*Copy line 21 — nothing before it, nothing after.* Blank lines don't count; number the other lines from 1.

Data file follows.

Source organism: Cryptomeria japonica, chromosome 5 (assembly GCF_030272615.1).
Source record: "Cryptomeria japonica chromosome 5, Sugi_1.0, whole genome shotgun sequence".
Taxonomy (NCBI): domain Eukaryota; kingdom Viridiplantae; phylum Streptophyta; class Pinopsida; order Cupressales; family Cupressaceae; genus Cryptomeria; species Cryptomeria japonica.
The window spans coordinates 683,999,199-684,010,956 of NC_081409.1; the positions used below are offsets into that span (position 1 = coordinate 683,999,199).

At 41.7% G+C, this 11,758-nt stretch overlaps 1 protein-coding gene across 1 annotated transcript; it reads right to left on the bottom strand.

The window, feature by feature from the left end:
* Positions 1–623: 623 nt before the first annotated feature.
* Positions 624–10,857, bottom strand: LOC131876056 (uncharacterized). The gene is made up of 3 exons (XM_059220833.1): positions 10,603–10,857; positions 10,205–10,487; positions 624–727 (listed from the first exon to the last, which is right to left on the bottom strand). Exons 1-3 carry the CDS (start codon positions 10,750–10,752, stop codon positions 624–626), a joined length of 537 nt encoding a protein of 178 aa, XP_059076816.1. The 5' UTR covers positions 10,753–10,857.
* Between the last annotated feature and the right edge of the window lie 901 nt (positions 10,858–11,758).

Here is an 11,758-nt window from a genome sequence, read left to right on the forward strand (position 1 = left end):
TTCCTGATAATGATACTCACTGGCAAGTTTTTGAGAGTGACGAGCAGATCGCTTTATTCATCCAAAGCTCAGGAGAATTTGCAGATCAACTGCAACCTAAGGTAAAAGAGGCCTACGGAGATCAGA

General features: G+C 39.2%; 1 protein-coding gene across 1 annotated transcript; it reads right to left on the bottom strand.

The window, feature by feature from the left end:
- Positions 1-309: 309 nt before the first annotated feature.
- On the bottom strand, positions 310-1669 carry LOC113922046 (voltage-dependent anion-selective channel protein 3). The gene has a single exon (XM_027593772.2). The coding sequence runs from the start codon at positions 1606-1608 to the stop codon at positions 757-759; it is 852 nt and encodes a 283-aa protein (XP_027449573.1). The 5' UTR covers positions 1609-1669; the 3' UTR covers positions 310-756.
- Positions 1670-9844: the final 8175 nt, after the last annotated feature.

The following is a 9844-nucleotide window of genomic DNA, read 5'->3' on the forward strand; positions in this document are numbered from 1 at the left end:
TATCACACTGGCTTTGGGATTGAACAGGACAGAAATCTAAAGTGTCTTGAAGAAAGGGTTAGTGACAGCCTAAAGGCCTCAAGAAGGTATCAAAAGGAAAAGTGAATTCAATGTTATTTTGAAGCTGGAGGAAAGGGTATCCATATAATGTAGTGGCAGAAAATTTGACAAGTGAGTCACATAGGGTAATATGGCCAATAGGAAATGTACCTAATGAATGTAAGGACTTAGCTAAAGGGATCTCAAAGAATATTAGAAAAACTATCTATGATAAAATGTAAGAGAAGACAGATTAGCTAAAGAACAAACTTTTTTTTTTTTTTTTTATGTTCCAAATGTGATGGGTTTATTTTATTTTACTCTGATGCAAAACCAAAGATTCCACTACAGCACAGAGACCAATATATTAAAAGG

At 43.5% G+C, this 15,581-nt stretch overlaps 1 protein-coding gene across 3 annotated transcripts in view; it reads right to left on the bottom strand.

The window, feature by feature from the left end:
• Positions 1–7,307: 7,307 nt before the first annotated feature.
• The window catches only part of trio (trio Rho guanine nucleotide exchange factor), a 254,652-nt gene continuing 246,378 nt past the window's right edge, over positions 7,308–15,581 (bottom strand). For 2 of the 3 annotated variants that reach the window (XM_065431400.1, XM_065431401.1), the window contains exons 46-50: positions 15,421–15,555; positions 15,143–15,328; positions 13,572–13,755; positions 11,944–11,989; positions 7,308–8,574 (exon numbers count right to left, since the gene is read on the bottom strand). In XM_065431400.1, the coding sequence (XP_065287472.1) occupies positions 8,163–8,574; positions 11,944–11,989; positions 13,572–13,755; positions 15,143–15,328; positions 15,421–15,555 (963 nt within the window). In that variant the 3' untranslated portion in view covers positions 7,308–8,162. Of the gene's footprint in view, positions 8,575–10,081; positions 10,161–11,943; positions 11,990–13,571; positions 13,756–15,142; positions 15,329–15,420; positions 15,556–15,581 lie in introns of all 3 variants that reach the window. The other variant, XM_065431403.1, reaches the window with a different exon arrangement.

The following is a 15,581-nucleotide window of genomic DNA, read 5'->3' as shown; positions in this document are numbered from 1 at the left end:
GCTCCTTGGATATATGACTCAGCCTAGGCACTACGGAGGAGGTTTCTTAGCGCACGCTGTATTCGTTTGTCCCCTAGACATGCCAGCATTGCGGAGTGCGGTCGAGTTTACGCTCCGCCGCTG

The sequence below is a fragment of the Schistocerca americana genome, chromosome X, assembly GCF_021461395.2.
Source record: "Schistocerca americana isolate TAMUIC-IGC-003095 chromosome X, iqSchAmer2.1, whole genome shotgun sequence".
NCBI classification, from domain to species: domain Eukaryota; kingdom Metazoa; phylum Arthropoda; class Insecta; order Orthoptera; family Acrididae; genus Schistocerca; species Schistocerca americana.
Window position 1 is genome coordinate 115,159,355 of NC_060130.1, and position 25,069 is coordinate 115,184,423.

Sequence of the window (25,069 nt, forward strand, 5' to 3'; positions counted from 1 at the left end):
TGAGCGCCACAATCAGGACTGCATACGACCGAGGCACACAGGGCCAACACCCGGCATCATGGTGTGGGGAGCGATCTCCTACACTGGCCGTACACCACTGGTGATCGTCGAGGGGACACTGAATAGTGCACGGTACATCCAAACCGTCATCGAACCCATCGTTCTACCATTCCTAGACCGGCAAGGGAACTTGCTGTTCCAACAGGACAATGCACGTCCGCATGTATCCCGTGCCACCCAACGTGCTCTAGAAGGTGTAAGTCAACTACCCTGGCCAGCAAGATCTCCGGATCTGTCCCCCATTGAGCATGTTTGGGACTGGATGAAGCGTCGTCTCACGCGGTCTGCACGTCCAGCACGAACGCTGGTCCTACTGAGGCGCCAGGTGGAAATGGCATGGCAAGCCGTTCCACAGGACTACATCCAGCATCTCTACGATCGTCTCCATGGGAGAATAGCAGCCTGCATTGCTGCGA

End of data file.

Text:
• Positions 1–7,307: 7,307 nt before the first annotated feature.